A 60-year-old man head a history of four episodes of severe gripping abdominal pain during the previous year, each lasting two hours and associated with meals. He presented with a similar attack associated with vomiting and fever. This last attack did not resolve spontaneously, and he underwent cholecystectomy.
A thick-walled gallbladder has been opened to display a thickened haemorrhagic mucosa and many irregular faceted calculi. A large calculus is impacted in the neck of the gallbladder. The serosal surface of the gall bladder is congested and has lost its normal sheen. This is an example of cholecystitis complicating cholelithiasis (gallstones).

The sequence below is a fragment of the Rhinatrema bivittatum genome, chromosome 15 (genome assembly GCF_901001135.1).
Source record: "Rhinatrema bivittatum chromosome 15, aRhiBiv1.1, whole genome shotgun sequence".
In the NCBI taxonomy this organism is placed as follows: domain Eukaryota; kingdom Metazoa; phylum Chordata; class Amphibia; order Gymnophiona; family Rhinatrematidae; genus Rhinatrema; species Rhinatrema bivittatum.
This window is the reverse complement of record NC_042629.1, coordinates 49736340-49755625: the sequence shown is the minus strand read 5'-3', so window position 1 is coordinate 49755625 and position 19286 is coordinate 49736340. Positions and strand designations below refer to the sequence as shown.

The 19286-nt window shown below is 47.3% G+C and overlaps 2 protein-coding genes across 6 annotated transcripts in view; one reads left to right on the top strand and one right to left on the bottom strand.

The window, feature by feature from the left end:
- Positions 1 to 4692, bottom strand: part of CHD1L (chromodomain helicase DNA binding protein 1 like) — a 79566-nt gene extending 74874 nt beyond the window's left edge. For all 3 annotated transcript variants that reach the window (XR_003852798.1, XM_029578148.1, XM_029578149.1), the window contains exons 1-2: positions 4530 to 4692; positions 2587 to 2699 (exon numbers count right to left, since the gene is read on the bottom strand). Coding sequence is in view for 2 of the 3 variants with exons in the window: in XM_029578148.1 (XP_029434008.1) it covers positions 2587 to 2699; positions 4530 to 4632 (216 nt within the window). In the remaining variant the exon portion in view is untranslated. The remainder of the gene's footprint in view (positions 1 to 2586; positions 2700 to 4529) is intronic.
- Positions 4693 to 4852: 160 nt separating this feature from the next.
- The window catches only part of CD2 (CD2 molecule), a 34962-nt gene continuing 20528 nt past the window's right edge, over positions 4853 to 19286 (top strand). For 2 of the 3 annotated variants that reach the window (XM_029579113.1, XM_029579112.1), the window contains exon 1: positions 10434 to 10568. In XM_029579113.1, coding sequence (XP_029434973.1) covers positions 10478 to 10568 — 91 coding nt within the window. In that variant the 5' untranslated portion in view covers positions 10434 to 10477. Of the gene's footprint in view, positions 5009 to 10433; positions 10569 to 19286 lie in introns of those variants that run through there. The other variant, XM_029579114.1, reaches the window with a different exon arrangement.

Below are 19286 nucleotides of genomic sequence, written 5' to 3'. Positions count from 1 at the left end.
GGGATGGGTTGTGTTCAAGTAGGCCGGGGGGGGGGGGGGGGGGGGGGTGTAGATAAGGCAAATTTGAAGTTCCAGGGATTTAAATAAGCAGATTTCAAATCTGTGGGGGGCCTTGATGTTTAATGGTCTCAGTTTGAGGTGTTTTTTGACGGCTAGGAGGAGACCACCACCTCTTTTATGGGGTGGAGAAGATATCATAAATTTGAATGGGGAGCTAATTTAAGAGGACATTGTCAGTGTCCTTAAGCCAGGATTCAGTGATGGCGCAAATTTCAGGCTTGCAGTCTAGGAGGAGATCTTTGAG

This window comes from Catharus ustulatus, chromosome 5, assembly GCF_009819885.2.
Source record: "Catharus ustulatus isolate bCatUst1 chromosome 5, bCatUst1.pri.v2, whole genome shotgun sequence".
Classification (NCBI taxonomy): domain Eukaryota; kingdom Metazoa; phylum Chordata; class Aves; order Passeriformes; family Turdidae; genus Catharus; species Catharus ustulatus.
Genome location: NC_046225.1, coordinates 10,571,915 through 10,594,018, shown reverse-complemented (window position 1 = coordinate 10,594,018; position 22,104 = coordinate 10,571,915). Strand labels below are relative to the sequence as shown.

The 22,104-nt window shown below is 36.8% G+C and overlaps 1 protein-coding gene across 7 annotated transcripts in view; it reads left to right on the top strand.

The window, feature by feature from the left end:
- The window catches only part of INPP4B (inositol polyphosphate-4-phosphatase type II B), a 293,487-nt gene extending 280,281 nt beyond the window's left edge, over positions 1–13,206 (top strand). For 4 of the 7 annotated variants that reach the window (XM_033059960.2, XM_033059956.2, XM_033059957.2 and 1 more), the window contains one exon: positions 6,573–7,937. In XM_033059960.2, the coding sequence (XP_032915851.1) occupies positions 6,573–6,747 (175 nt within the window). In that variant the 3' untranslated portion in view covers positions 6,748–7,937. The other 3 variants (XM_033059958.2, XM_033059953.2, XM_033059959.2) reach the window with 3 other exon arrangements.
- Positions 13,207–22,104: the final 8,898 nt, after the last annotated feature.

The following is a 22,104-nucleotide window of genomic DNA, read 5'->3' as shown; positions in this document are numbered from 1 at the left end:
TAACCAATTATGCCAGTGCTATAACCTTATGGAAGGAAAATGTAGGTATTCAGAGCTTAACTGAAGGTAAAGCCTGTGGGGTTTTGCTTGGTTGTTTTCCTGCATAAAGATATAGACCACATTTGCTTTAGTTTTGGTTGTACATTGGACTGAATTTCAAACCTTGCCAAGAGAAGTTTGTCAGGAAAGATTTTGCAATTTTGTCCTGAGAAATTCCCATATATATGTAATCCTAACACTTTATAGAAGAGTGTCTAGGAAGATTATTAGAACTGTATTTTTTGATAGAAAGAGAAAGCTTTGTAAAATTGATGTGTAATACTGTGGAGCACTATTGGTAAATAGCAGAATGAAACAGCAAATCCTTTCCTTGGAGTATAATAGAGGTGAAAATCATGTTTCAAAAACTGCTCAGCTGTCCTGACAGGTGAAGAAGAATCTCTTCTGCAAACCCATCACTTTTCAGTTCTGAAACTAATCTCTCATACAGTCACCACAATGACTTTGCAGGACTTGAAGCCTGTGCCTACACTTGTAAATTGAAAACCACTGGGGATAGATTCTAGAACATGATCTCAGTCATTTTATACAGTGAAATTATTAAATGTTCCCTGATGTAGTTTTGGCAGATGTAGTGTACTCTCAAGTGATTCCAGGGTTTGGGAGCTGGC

Acute cholecystitis is characterised by the clinical syndrome of right upper quadrant pain, fever and jaundice. Gallstones account for the vast majority of acute cholecystitis, with only 5 – 10% of cases being due to other pathology. Chronic cholecystitis may occur, resulting from recurrent attacks and causing fibrosis and thickening of the gallbladder wall. 6-11% of patients with symptomatic gallstones will go on to develop acute cholecystitis. Serum biochemistry will demonstrate leucocytosis with or without obstructive liver function tests. Ultrasound will demonstrate gallstones in the gallbladder, along with wall thickening and a sonographic Murphyâ€™s sign (tenderness from the pressure of the ultrasound probe). Other imaging modalities include nuclear medicine cholescintography scans, MRCP (magnetic cholangiopancreatography) and CT. Endoscopic Retrograde Cholangiopancreatography (ERCP) will provide diagnostic information regarding biliary obstruction and may also be therapeutic. Causative organisms (if present) will be from the gut flora, commonly E coli, Enterococcus, Klebsiella and Enterobacter. Complications include gangrenous cholecystitis, perforation, cholecystoenteric fistula or gallstone ileus. Definitive treatment is surgical cholecystectomy.